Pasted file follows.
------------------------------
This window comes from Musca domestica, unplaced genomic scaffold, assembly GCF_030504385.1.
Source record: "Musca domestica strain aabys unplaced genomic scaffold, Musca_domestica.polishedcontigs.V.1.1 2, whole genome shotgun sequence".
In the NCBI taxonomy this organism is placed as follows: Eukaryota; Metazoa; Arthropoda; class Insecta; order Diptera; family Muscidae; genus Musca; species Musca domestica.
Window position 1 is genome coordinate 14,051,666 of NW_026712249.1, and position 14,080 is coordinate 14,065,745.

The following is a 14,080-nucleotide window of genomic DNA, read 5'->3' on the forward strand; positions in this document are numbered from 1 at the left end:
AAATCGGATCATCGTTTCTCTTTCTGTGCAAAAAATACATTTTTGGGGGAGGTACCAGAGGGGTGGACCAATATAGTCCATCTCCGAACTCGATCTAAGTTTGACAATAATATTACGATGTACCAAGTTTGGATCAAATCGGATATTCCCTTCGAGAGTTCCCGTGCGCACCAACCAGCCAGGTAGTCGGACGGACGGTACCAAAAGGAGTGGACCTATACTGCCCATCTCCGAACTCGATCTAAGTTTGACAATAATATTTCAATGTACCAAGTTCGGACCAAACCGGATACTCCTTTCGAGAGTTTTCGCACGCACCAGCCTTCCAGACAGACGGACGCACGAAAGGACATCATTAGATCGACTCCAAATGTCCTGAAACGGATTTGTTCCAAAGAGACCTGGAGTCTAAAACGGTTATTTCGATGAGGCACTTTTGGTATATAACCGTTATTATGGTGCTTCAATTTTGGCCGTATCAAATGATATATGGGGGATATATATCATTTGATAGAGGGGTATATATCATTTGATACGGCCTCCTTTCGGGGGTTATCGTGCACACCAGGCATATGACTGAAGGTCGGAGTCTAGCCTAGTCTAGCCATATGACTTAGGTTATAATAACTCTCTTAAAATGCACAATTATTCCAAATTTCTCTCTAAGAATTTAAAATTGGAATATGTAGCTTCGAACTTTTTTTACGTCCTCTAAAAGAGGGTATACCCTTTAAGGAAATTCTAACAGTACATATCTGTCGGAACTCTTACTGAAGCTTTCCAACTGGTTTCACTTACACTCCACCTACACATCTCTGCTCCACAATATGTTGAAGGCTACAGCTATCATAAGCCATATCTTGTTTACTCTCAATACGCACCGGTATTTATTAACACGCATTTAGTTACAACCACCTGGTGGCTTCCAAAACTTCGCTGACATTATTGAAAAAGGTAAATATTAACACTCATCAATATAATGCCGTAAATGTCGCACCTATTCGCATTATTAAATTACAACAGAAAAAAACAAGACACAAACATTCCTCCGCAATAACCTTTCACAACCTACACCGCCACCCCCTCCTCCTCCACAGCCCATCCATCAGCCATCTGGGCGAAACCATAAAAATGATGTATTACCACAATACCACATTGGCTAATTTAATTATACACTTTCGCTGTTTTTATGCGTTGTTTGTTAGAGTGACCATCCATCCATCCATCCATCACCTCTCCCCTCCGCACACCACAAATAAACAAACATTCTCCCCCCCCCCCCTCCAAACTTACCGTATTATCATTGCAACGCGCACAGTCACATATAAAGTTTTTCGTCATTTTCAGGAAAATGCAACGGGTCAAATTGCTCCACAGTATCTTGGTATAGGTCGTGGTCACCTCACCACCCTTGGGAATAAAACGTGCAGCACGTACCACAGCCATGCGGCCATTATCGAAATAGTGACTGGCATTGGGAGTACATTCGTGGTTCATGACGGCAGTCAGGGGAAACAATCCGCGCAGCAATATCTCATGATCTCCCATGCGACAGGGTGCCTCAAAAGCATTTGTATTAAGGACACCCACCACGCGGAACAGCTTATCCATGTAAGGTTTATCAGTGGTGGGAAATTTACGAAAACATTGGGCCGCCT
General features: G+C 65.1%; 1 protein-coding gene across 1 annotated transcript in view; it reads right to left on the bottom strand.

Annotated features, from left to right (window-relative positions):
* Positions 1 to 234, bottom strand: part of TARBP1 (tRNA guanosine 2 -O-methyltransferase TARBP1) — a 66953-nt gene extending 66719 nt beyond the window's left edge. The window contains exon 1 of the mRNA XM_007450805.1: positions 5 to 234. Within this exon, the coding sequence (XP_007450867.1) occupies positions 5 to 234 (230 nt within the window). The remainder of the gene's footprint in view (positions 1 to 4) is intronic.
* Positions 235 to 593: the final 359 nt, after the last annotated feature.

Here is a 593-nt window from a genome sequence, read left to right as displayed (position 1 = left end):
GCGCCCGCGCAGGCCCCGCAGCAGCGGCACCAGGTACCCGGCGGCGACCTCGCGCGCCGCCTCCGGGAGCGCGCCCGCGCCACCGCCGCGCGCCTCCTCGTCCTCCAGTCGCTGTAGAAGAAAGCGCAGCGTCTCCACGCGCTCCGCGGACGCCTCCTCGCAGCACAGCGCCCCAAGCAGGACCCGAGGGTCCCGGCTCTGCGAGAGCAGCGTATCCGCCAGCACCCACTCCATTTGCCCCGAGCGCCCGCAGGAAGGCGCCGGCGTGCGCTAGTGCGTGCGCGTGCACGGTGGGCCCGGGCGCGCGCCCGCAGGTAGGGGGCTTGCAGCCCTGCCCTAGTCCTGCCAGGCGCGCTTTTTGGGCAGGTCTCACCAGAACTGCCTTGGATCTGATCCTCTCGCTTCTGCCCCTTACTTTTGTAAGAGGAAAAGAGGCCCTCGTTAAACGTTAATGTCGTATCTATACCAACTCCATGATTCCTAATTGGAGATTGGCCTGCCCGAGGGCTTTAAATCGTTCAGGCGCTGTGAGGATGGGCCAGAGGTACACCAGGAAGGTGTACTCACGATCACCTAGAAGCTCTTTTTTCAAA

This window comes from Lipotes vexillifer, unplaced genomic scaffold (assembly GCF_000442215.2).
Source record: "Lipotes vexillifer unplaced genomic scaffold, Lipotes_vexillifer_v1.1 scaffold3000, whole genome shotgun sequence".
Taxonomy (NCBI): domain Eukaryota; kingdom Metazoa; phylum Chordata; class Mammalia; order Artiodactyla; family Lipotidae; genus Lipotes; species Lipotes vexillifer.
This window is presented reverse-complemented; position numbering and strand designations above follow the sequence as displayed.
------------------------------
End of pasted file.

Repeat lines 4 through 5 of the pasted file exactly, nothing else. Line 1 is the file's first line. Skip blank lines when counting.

Window position 1 is genome coordinate 14,051,666 of NW_026712249.1, and position 14,080 is coordinate 14,065,745.

The following is a 14,080-nucleotide window of genomic DNA, read 5'->3' on the forward strand; positions in this document are numbered from 1 at the left end: